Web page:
Biodegradation of polyethylene microplastic particles by the fungus Aspergillus flavus from the guts of wax moth Galleria mellonella.

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Biodegradation of polyethylene microplastic particles by the fungus Aspergillus flavus from the guts of wax moth Galleria mellonella.

Sci Total Environ. 2019 Dec 05;704:135931

Authors: Zhang J, Gao D, Li Q, Zhao Y, Li L, Lin H, Bi Q, Zhao Y

Abstract
Polyethylene (PE) products are widely used in daily life, agriculture, and industry because of their convenience and economic value. However, PE is one of the polymer materials remarkably resistant to degradation. Current methods of plastic waste disposal pose a threat to the environment and produce microplastic particles (MPP), which becomes a global environmental concern because of its accumulation. In this study, a PE-degrading fungus Aspergillus flavus named PEDX3, was isolated from the gut contents of wax moth Galleria mellonella. The results indicated that high-density polyethylene (HDPE) MPP was degraded into the MPP with a lower molecular weight by strain PEDX3 after 28┬ádays incubation. In addition, Fourier Transform – Infrared Spectroscopy (FT-IR) results showed the appearance of carbonyl groups and ether groups of MPP, which also validated the degradation of PE. Furthermore, the potential degradation enzymes were investigated by Reverse Transcription-Polymerase Chain Reaction (RT-PCR). Finally, two laccase-like multicopper oxidases (LMCOs) genes, AFLA_006190 and AFLA_053930, displayed up-regulated expression during the degradation process, which may be the candidate PE-degrading enzymes. These results have demonstrated that the A. flavus strain PEDX3 has an ability to degrade microplastic particles and the two PE-degrading enzymes provide a promising application for the PE MPP remediation.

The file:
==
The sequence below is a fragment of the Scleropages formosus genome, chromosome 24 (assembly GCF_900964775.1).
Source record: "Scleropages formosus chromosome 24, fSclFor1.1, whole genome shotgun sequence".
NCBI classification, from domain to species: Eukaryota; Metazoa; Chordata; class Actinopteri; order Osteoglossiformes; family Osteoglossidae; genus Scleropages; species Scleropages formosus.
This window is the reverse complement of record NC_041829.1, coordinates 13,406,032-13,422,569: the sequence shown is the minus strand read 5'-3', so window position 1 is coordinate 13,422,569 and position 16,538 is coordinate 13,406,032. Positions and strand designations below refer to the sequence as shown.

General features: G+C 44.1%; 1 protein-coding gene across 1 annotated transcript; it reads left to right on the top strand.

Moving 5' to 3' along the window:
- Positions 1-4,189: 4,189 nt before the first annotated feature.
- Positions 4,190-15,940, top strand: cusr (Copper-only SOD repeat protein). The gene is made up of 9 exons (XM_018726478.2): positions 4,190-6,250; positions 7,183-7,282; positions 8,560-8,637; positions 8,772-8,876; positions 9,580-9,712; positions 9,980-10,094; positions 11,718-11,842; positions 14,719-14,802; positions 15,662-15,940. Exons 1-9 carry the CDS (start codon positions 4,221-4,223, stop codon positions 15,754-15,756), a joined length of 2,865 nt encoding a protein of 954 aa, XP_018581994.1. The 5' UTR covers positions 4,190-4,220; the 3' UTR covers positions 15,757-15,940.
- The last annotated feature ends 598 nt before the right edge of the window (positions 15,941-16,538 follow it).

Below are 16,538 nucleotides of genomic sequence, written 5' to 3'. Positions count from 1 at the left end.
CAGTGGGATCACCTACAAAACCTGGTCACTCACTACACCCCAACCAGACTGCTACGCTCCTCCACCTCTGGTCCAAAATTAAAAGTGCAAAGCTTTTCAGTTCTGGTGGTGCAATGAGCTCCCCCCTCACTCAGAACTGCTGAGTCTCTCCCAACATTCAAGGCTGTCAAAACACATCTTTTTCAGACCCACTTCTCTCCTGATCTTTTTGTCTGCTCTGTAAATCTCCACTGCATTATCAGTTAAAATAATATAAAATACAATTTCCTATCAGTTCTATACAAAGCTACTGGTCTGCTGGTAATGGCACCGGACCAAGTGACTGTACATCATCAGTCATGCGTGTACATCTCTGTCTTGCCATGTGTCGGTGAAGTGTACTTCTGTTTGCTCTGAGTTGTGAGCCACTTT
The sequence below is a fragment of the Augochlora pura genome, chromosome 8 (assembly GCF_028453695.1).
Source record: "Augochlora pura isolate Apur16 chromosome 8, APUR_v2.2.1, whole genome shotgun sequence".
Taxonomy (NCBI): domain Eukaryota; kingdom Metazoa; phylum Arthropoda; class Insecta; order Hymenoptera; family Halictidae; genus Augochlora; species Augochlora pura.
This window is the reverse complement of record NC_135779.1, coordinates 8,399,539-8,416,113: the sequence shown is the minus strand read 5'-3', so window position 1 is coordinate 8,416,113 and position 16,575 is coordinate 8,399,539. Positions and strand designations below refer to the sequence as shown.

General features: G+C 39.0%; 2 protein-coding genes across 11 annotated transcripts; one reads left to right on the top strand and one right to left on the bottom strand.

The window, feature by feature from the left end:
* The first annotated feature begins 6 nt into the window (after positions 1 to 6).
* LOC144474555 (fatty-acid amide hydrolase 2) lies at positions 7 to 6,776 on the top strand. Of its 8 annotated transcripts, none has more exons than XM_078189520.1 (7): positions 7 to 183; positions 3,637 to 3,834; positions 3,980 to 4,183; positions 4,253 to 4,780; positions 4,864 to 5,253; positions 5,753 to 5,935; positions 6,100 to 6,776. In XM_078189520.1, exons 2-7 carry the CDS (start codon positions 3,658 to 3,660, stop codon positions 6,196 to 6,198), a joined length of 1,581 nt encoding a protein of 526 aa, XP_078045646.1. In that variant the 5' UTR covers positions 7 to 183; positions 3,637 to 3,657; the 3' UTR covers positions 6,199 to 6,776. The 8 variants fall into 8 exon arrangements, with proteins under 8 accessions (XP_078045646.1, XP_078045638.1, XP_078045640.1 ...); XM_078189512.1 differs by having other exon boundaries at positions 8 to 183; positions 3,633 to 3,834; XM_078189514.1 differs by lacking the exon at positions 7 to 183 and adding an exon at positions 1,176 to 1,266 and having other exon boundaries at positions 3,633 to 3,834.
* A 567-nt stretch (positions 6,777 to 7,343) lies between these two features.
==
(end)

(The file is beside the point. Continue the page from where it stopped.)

PMID: 31830656 [PubMed – as supplied by publisher]

Source: Industry